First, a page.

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The Dripby Brew Editors8:35 amMar 15, 20160

Baltimore County pledges $30 million to help integrate housing

It’s been going on for decades. Will today’s settlement with Baltimore County result in “meaningful steps” to end housing discrimination against low-income blacks in the county?

Above: Newly-constructed housing in Towson. (rentdigs.com)

Baltimore County officials will announce today an agreement to spend $30 million over the next 10 years to encourage developers to build affordable housing units in the county.

The agreement settles a federal housing discrimination complaint filed in 2011 by the Baltimore County chapter of the NAACP, Baltimore Neighborhoods, Inc., and three county residents. The complaint accused the county of perpetuating segregation by not implementing policies to expand affordable housing in higher-income neighborhoods.

The settlement targets 116 census tracts where the county is expected to take “meaningful steps” to encourage private developers to build affordable housing. As part of the process, the county has agreed to commit $30 million to “incentivize” such construction.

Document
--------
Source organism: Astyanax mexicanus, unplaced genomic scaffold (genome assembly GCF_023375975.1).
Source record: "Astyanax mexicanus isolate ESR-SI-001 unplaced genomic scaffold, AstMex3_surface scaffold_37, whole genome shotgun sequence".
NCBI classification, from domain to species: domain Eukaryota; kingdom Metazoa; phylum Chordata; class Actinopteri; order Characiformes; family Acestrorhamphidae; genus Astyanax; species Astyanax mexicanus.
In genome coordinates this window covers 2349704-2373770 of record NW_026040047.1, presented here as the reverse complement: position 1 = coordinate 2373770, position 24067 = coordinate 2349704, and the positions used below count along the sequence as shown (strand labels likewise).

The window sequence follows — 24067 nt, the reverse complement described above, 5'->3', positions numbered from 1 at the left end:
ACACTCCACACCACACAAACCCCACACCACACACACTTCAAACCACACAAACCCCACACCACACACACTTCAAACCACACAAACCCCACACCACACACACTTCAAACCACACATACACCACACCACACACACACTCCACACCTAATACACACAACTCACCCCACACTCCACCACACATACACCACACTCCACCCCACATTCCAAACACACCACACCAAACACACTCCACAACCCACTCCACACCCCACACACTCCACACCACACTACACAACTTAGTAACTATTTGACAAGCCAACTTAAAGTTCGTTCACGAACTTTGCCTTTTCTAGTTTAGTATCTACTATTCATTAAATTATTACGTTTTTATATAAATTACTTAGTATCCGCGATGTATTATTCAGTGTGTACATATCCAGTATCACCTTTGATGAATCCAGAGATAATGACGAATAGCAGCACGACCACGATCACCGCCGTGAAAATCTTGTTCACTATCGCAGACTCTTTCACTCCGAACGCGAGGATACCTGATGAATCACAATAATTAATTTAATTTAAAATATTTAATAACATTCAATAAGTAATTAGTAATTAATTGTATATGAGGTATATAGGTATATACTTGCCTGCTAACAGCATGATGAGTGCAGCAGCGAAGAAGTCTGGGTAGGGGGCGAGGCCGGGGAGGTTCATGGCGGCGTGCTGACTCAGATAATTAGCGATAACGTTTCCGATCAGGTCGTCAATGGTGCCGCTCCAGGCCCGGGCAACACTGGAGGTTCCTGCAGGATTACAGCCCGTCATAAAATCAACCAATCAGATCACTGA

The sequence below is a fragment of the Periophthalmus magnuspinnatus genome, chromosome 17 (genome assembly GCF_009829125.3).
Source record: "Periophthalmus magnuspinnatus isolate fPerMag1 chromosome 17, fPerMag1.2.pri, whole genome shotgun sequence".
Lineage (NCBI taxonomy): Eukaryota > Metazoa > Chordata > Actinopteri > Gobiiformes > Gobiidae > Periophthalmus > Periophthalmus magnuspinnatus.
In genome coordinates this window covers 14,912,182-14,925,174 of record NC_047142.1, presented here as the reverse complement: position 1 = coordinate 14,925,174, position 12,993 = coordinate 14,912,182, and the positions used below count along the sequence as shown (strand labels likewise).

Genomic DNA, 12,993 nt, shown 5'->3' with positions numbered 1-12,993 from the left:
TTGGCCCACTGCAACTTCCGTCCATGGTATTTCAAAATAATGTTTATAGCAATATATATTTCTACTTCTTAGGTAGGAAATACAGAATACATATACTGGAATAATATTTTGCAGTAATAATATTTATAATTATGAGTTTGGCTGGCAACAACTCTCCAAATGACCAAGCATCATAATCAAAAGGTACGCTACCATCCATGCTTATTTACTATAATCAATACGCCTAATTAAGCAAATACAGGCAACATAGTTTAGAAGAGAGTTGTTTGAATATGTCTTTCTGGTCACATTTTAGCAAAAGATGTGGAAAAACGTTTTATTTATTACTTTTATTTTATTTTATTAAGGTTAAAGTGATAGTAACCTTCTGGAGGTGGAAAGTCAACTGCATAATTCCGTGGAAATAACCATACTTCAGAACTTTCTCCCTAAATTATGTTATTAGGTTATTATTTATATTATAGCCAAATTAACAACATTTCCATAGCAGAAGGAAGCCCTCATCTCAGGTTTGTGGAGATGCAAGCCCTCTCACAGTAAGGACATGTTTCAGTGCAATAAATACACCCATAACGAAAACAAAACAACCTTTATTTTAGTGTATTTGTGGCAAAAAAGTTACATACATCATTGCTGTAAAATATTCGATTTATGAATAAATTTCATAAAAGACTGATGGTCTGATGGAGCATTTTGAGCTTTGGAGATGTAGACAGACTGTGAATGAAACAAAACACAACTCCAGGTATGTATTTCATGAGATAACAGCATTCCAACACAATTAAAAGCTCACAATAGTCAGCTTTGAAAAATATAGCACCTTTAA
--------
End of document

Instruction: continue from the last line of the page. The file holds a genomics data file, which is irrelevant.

Today’s agreement – to be announced, among others, by Gustavo Velasquez, assistant secretary at the U.S. Department of Housing and Urban Development – also calls on County Executive Kevin Kamenetz to introduce legislation in the County Council that would prohibit landlords from refusing to rent to tenants with Section 8 federal rental vouchers.

Strongly opposed by developers and landlords, such legislation is given little chance of winning Council approval. Under the agreement, future county executives are obligated to introduce the same legislation until it or a state law passes.

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